End of the Night

"End of the Night" is a song by the American psychedelic rock band the Doors. It was featured on the band's debut album and released as the B-side to the album's first single, "Break On Through"; the song was written in the band's early days. In 1965, the band recorded a demo in an attempt to land a deal with Aura Records. In 1966, when they landed a deal with Elektra Records, the song was recorded for their self-titled debut album; the song is notated in the key of E minor with Jim Morrison's vocal range spanning from D4 to G5. Its title is derived from the 1932 French novel Journey To The End Of The Night by Louis-Ferdinand Celine. Three lines of the William Blake poem Auguries of Innocence, written in 1803 and published in 1863 were included in the lyrics; the song was chosen as the B-side to the album's first single, "Break On Through" and was released in January 1967. The single, failed to become a success and only peaked at number 126 in the U. S. After the band's rise to fame the song was played live in concert.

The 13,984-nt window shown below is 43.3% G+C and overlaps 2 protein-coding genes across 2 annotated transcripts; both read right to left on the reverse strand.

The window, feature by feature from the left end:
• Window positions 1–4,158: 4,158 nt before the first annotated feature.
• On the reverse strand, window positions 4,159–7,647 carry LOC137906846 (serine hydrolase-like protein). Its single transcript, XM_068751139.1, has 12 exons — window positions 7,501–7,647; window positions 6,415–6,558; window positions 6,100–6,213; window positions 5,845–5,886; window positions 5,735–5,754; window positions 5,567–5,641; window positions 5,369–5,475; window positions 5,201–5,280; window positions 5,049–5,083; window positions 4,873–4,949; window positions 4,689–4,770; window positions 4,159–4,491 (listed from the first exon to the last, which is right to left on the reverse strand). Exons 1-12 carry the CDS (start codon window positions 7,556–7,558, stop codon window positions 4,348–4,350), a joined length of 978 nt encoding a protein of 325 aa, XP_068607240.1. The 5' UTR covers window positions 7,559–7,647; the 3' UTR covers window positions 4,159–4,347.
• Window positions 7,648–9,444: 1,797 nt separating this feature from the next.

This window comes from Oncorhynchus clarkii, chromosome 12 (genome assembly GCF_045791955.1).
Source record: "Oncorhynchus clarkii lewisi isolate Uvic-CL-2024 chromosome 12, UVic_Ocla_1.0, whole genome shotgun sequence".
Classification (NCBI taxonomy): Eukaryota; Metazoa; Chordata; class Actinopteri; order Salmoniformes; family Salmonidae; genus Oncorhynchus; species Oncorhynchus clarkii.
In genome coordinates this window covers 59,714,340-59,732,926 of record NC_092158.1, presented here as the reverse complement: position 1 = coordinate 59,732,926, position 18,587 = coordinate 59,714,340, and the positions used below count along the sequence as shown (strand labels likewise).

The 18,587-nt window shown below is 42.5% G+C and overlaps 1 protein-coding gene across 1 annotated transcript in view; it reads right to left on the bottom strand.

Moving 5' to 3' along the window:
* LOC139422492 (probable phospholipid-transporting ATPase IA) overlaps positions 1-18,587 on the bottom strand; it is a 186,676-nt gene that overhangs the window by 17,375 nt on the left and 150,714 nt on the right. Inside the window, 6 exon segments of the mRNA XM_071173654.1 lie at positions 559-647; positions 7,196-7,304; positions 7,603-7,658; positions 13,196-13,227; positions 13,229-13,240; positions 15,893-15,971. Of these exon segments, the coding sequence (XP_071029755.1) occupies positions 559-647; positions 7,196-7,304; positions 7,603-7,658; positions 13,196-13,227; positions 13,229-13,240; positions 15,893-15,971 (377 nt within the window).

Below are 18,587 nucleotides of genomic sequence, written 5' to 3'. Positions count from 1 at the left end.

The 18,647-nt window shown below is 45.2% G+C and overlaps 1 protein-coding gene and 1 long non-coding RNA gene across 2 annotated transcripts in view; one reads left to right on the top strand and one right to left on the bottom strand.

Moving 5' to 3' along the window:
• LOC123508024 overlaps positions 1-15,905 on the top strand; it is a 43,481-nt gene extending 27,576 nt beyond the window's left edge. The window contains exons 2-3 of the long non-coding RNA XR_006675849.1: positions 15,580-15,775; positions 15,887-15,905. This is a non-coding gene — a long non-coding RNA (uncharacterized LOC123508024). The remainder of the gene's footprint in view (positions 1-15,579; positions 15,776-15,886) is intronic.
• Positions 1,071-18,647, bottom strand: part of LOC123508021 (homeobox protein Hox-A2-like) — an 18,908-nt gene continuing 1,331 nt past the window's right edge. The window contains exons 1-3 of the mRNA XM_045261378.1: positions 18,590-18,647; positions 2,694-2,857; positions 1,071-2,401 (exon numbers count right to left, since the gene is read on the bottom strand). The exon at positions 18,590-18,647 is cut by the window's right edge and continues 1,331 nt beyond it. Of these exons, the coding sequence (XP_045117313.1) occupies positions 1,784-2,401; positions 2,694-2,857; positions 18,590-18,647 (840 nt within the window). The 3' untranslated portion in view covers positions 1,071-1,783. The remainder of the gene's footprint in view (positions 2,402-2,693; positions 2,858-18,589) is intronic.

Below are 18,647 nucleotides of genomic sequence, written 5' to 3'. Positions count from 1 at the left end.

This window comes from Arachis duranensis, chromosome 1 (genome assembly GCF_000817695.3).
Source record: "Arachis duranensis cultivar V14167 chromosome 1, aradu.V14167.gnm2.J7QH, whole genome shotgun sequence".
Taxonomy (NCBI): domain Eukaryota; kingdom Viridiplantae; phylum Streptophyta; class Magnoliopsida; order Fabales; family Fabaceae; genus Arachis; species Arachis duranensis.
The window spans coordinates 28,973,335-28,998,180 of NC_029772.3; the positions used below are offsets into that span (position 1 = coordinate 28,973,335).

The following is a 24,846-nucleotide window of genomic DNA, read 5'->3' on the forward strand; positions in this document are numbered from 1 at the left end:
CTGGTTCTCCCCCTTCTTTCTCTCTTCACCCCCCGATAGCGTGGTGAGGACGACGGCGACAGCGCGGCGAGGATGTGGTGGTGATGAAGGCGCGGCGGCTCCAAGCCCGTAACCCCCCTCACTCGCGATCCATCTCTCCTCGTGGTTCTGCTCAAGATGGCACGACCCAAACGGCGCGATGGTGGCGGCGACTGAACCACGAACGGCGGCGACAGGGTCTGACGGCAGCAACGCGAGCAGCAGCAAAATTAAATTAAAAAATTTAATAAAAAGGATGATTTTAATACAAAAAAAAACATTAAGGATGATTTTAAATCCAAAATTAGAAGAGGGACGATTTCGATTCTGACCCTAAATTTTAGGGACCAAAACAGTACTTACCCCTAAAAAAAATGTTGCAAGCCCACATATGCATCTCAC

Lyrics of this song at MetroLyrics

Grand Unified Theory

A Grand Unified Theory is a model in particle physics in which, at high energies, the three gauge interactions of the Standard Model that define the electromagnetic and strong interactions, or forces, are merged into a single force. Although this unified force has not been directly observed, the many GUT models theorize its existence. If unification of these three interactions is possible, it raises the possibility that there was a grand unification epoch in the early universe in which these three fundamental interactions were not yet distinct. Experiments have confirmed that at high energy, the electromagnetic interaction and weak interaction unify into a single electroweak interaction. GUT models predict that at higher energy, the strong interaction and the electroweak interaction will unify into a single electronuclear interaction; this interaction is characterized by one larger gauge symmetry and thus several force carriers, but one unified coupling constant. Unifying gravity with the electronuclear interaction would provide a theory of everything rather than a GUT.